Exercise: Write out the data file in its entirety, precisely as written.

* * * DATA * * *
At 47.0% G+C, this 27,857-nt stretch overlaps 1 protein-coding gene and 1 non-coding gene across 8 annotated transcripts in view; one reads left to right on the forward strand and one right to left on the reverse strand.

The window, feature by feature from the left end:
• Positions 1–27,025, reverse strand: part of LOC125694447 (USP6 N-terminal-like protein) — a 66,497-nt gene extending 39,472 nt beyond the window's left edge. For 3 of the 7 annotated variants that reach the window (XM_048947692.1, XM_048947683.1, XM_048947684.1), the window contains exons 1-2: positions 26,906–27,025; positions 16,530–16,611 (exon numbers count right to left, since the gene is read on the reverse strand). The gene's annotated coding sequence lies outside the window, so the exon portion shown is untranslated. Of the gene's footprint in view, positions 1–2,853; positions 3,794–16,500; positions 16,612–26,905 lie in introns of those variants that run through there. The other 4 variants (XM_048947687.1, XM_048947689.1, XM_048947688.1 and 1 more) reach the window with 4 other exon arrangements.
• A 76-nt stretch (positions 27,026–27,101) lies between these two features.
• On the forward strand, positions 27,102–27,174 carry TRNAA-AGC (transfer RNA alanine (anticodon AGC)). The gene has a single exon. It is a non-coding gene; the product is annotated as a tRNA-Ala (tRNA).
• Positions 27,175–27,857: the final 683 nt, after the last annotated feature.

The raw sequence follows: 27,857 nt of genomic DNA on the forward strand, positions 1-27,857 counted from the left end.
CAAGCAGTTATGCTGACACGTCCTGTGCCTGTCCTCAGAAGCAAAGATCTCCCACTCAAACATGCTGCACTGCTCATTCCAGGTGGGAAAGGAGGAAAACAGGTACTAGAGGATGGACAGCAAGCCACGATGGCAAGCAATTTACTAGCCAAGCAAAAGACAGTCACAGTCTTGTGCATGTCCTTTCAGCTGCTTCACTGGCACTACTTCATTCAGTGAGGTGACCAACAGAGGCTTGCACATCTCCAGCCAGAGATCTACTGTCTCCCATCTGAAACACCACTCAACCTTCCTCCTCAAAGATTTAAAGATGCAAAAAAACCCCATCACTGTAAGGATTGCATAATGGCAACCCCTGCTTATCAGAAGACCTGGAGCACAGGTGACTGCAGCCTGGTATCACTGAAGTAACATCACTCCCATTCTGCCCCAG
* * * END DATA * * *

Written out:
At 47.0% G+C, this 27,857-nt stretch overlaps 1 protein-coding gene and 1 non-coding gene across 8 annotated transcripts in view; one reads left to right on the forward strand and one right to left on the reverse strand.

The window, feature by feature from the left end:
• Positions 1–27,025, reverse strand: part of LOC125694447 (USP6 N-terminal-like protein) — a 66,497-nt gene extending 39,472 nt beyond the window's left edge. For 3 of the 7 annotated variants that reach the window (XM_048947692.1, XM_048947683.1, XM_048947684.1), the window contains exons 1-2: positions 26,906–27,025; positions 16,530–16,611 (exon numbers count right to left, since the gene is read on the reverse strand). The gene's annotated coding sequence lies outside the window, so the exon portion shown is untranslated. Of the gene's footprint in view, positions 1–2,853; positions 3,794–16,500; positions 16,612–26,905 lie in introns of those variants that run through there. The other 4 variants (XM_048947687.1, XM_048947689.1, XM_048947688.1 and 1 more) reach the window with 4 other exon arrangements.
• A 76-nt stretch (positions 27,026–27,101) lies between these two features.
• On the forward strand, positions 27,102–27,174 carry TRNAA-AGC (transfer RNA alanine (anticodon AGC)). The gene has a single exon. It is a non-coding gene; the product is annotated as a tRNA-Ala (tRNA).
• Positions 27,175–27,857: the final 683 nt, after the last annotated feature.

The raw sequence follows: 27,857 nt of genomic DNA on the forward strand, positions 1-27,857 counted from the left end.
CAAGCAGTTATGCTGACACGTCCTGTGCCTGTCCTCAGAAGCAAAGATCTCCCACTCAAACATGCTGCACTGCTCATTCCAGGTGGGAAAGGAGGAAAACAGGTACTAGAGGATGGACAGCAAGCCACGATGGCAAGCAATTTACTAGCCAAGCAAAAGACAGTCACAGTCTTGTGCATGTCCTTTCAGCTGCTTCACTGGCACTACTTCATTCAGTGAGGTGACCAACAGAGGCTTGCACATCTCCAGCCAGAGATCTACTGTCTCCCATCTGAAACACCACTCAACCTTCCTCCTCAAAGATTTAAAGATGCAAAAAAACCCCATCACTGTAAGGATTGCATAATGGCAACCCCTGCTTATCAGAAGACCTGGAGCACAGGTGACTGCAGCCTGGTATCACTGAAGTAACATCACTCCCATTCTGCCCCAG